It is with an almost peaceful sadness we bid farewell to one of the most beloved franchises of all time. Peaceful in that we and the characters are sent off with a soft, tranquil, almost melancholy feel yet it is with deep sadness we know we will never get to visit these characters again. Through ten years and eight films we have grown to know and love each of these characters, even the smallest of roles have been here since the beginning and to go out with a bang is somewhat of an understatement when talking about "Harry Potter and the Deathly Hallows Part 2". With a scope larger than any other Potter film, the underlying meaning and substance of every scene seeping through and resonating with the audience this is not only a great Harry Potter film, but a great film in general. Granted, if you haven't seen any of the other films you will be completely lost going into this one but if you haven't seen those you most likely won't see this one and thus this review will be completely written from the point of view of a Harry Potter fan, one who grew up reading the books and saw every film opening weekend. One whose childhood feels as if it is coming to a close with this final Potter film. I'm just saying, there may be a little bias in my opinion. You've been warned.

Hermione Granger (Emma Watson) offers up the key
ingredient for some Polyjuice Potion.
Part 2 picks up exactly where Part1 left off. Voldemort has raided Dumbledore's tomb and stolen the elder wand. Harry, Ron, and Hermione have just escaped the clutches of the death eaters and buried their loyal elf and friend, Dobby. What they need to be doing is finding the final horcruxes (seven objects that the evil Lord Voldemort has stored bits of his soul in) so that the physical form of Voldemort may be weakened and our young heroes will be given a better chance to defeat him. While last years part 1 was very much a somber, slow-paced film it dealt with a much different part of the story than this second half does. That first part, along with being what we knew was the beginning of the end was also about these characters finding out who they were outside of Hogwarts. Their entire friendship had been based around this school, this structure of time and routine. We saw all that fall away in part 1 and were given a stripped down character study almost as to how much these characters had grown since first sitting on the stool and having the sorting hat placed on them. And not just the characters, but the actors playing them as well. When we began this journey we knew nothing about our three leads, but over the past ten years we have not only watched them become more and more the characters they are playing on screen, but we have gotten to know them and witnessed them grow up. It is a quality unique to this franchise and at its core is really what makes these films so successful both critically and commercially.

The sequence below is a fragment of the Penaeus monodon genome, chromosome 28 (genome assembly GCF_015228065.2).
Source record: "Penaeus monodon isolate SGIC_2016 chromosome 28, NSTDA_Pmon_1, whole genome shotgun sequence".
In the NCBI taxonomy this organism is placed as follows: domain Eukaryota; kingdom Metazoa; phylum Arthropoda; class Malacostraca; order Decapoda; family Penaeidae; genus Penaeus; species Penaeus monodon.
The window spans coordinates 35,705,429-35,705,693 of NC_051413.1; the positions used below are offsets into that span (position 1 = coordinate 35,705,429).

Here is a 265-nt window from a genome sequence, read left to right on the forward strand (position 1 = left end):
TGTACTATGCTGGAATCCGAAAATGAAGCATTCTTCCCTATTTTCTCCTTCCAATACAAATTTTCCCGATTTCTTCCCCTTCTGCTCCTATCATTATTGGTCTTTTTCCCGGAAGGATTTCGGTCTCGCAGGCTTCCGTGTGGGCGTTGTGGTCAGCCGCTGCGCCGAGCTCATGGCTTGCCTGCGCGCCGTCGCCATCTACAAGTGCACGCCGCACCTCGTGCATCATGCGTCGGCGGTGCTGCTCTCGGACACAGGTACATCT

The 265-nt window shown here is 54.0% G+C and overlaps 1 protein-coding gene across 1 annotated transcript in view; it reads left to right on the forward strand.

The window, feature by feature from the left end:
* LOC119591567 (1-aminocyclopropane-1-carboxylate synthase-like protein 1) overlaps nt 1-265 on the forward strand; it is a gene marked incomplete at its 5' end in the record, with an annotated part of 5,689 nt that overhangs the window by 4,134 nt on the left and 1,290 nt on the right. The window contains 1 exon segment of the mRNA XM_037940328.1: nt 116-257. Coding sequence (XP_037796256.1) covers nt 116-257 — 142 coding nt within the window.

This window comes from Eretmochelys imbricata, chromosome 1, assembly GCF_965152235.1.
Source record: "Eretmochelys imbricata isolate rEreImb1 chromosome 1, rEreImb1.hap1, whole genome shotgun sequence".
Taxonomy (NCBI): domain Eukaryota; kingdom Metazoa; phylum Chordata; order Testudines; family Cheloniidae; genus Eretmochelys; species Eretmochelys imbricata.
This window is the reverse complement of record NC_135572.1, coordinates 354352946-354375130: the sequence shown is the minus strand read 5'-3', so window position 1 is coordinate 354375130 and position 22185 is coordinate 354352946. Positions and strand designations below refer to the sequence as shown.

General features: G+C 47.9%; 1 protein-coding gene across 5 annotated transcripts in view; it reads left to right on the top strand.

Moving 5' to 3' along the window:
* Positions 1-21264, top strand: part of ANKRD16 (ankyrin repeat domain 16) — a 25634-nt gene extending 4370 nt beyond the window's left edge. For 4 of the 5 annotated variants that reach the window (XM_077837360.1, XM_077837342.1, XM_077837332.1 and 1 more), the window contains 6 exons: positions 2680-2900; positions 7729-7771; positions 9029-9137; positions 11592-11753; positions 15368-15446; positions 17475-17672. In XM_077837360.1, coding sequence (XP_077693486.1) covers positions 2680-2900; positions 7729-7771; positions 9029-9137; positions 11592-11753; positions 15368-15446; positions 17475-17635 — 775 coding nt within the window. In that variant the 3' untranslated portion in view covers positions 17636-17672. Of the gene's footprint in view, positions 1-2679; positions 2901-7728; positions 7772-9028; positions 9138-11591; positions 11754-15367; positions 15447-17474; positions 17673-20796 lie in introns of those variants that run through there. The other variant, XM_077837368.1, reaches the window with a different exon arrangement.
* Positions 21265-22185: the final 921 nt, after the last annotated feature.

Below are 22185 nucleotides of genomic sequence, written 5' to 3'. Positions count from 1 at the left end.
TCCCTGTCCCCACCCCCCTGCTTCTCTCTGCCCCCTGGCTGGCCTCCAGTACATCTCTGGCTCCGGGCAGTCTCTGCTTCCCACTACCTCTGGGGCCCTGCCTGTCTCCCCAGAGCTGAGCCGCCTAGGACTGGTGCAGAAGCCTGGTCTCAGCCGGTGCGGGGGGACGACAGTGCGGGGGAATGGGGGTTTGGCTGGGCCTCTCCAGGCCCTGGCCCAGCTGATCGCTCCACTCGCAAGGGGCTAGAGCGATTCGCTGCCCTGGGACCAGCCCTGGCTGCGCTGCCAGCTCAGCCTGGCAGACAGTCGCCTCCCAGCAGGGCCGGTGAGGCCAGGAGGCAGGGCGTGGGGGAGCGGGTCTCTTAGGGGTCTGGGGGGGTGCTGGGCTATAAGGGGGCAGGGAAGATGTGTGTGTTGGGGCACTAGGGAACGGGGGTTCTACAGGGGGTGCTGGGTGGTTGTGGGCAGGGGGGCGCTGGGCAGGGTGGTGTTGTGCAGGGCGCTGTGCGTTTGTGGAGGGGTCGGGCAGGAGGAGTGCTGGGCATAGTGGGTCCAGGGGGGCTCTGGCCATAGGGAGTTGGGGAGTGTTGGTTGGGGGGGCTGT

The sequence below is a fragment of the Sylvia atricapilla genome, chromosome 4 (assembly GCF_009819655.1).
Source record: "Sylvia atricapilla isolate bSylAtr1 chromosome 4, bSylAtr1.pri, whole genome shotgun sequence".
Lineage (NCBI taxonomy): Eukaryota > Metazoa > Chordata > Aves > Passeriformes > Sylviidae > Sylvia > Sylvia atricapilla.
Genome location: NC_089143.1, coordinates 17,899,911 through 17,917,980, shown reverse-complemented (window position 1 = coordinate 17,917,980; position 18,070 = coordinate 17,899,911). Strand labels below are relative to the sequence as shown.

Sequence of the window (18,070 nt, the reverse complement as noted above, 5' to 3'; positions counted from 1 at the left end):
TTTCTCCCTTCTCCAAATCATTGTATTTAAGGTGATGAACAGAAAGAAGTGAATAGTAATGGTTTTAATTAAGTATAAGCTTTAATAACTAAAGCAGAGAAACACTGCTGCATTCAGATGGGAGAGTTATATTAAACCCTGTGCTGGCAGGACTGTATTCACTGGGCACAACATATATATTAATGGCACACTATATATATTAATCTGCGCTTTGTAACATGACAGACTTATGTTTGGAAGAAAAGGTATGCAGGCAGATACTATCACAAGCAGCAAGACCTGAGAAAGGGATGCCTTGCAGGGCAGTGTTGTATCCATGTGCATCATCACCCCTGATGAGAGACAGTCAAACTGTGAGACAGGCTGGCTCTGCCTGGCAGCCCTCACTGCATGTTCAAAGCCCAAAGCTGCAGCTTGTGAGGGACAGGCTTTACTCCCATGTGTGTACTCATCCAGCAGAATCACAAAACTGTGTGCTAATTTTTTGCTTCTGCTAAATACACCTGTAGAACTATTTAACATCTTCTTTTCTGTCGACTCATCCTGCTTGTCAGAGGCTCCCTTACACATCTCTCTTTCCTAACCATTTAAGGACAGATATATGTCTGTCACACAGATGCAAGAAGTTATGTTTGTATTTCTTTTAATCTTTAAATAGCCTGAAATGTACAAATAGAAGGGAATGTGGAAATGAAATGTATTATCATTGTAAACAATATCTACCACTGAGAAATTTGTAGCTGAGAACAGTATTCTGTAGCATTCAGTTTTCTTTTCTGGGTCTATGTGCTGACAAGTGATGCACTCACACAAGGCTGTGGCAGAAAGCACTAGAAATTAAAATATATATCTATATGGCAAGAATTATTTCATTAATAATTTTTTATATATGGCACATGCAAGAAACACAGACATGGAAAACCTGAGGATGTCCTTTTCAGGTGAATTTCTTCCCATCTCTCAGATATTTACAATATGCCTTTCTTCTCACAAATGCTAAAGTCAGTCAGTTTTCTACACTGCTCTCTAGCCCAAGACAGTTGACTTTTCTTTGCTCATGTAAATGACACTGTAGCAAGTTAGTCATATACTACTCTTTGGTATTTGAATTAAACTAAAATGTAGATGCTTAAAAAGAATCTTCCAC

Harry, Hermione, and Ron face many dangers in
"The Deathly Hallows Part 2".